On 25 May 2018, we woke up to inboxes full of less email spam. This was due to GDPR. There has been much talk about these rules and regulations, but many companies still don’t understand that it applies to them. Many have been going about their business, not realizing they are violating one of the most important pieces of privacy legislation of all time. So what is it? And how can you make sure you’re compliant?
What is GDPR?
The General Data Protection Regulation was created by the European Union to enhance the privacy and protection of citizens in the digital realm. It covers data protection, privacy, and the transfer of personal data outside the EU and EEA. The aim is to give back control to the user and to simplify the regulatory environment.
It provides an update to the Data Protection Directive, created in 1995. A revision was necessary due to the vast advancements in technology and the use of the internet. This Directive applies to the whole European Union and European Economic Area. Each state then transposed it into national law.
What’s its purpose?
The main purpose of the GDPR is to provide protection to individuals. This includes their fundamental rights and freedoms such as the right to the protection of their personal data. The right to a private life is enshrined in the European Convention on Human Rights, this includes their ‘life’ online.
The EU identified there was a need to harmonize data privacy laws across the bloc as well as being in line with the current situation.
To whom does it apply?
The GDPR applies to any individual or organisation that operates within the EU. It also covers any entity that is based outside the EU but that offers services to businesses inside the EU or to EU citizens and residents. This means that even if you’re based in North America, China, Australia or South Africa, but you have one EU client, you are bound by GDPR.
Rather than wondering whether it applies to you, it’s a safer bet to assume it does. Putting in place policies and processes based on the provisions of GDPR protect you legally and form solid best practices. Furthermore, GDPR compliance will help you in being compliant with other laws and regulations for privacy in other locations.
The legislation also refers to two responsible entities, data processors and controllers. A controller is a person or entity which determines the purpose and means of processing personal data. A processor is a person or entity which processes the data on behalf of the controller. Processors are obliged to maintain comprehensive records on personal data and how it’s processed. Controllers are required to ensure all contracts and agreements with processors are GDPR compliant.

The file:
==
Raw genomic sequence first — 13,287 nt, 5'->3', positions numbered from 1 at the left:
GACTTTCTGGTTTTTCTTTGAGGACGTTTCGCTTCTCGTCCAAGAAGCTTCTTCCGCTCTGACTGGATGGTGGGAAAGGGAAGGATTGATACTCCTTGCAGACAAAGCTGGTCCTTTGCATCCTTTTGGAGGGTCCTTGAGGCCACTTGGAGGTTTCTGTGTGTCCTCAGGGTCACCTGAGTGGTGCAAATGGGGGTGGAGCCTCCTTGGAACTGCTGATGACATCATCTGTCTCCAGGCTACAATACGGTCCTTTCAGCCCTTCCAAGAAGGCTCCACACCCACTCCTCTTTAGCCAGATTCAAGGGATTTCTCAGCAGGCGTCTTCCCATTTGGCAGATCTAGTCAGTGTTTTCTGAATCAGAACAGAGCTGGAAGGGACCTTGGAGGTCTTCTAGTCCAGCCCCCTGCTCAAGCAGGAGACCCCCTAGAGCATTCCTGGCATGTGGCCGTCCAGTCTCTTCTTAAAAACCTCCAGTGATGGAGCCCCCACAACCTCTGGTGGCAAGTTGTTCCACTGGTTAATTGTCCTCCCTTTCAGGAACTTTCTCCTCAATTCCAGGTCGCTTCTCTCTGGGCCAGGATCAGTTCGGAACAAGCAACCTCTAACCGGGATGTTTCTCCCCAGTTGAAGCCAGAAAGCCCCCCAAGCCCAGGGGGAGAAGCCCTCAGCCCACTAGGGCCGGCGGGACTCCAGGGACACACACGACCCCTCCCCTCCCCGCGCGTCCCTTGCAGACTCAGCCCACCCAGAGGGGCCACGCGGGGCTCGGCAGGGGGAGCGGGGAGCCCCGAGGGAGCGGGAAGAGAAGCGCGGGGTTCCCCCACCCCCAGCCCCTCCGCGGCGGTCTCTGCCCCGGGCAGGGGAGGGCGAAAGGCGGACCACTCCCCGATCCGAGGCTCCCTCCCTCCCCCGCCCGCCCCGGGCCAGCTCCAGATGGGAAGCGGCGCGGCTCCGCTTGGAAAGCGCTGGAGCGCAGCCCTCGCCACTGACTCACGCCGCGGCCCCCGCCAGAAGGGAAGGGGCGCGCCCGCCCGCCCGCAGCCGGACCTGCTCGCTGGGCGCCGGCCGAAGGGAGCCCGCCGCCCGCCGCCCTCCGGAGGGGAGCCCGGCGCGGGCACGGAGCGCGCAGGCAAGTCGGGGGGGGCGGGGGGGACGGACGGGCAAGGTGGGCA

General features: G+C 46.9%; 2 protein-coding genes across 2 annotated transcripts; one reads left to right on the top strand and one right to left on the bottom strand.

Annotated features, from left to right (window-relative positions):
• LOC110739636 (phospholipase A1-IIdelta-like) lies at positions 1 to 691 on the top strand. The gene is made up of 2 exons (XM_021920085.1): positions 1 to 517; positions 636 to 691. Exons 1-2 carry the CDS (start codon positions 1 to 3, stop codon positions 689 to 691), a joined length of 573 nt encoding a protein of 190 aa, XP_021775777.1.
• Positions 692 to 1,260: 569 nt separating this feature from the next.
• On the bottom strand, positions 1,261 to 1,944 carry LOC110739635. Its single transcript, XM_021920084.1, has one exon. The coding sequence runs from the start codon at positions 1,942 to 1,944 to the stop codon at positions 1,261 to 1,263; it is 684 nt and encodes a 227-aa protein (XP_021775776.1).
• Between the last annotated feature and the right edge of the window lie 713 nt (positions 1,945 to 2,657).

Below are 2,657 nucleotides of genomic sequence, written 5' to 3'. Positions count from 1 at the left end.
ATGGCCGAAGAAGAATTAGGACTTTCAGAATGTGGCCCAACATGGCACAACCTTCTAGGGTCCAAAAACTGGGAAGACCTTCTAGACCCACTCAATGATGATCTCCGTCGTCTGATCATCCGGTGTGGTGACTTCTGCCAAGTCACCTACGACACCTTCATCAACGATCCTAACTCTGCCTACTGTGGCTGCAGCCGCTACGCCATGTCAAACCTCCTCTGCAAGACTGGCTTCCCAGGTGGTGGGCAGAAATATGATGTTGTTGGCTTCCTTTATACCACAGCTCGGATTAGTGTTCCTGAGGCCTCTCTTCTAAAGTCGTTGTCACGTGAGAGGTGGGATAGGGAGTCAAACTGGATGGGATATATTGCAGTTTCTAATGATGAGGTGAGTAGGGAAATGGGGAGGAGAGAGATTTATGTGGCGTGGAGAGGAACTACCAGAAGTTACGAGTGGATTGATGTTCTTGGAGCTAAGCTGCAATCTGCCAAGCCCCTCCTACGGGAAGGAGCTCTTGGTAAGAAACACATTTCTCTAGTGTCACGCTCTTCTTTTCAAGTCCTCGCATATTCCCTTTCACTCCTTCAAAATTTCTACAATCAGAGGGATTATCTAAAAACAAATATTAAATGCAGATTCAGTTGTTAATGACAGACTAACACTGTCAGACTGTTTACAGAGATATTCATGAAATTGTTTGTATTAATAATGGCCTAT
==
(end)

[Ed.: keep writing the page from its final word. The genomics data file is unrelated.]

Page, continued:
If in doubt, consult with Fast Offshore to understand exactly which provisions apply to you and your business. We can also guide you on how to implement processes to protect yourself from penalties.
Pillars of GDPR compliance businesses need to be aware of
As a startup or small business owner, you may not have even considered GDPR. Setting up a website, marketing, letting people know about your business- this is all part of the process. But GDPR impacts exactly how you can and should do these things.
There are six main pillars of GDPR that can help businesses understand their obligations.
You should only collect the information that you really need. There is no need to gather, process, or store any personal information that is not required for the functioning of your business.
GDPR lays down how long you can store information on each individual. It also allows for the right to be forgotten and for people to know what data you hold on them. You are obliged to delete it, on request, and without any penalty.
Lawfulness, fairness, and transparency
You must act within the law at all times, be transparent, and honest with the data subjects.
Integrity and confidentiality
You are obliged to take care of the data you hold, including keeping it secure and safe. Should there be a breach, you must tell the individuals and advise them of how you will rectify it.
You must be accurate with the collection and processing of data and the information you give to individuals.
Your reasons for collecting the data are limited to a handful of points laid down in the GDPR.
These are just the basics of what GDPR requires. It’s always best to check with Fast Offshore regarding your obligations.
Consequences of non-compliance?
Compliance with the GDPR isn’t optional. Not only do authorities make sure it’s adhered to, but consumers are increasingly more aware of their rights.
Cases of non-compliance incur fines of up to EUR 20 million, or 4% of the global turnover of the previous year. Note that the turnover includes any other linked companies, not just the offending entity. Additionally, civil and criminal charges can be filed in some cases under national laws.
To date, the European Union has imposed fines of EUR 272.5 million, more than half of which were in 2020. This shows that regulators are getting more serious about infringements on people’s privacy.
But it’s not just financial and legal penalties that you have to worry about. Reputational damage caused by violations and breaches is vast and hard to undo. Once you’ve been tarred as someone who ignores GDPR, there is little you can do to save the situation. Simply put, the consequences of non-compliance are not worth the benefit of any violation. Compliance with GDPR should form an essential part of your company compliance policies.
Contact Fast Offshore
It’s impossible to explain the full scope of GDPR in just one article. It’s a complex piece of legislation that requires expert understanding and execution. Fast Offshore can help you get compliant and stay compliant, whatever sector you are working in.
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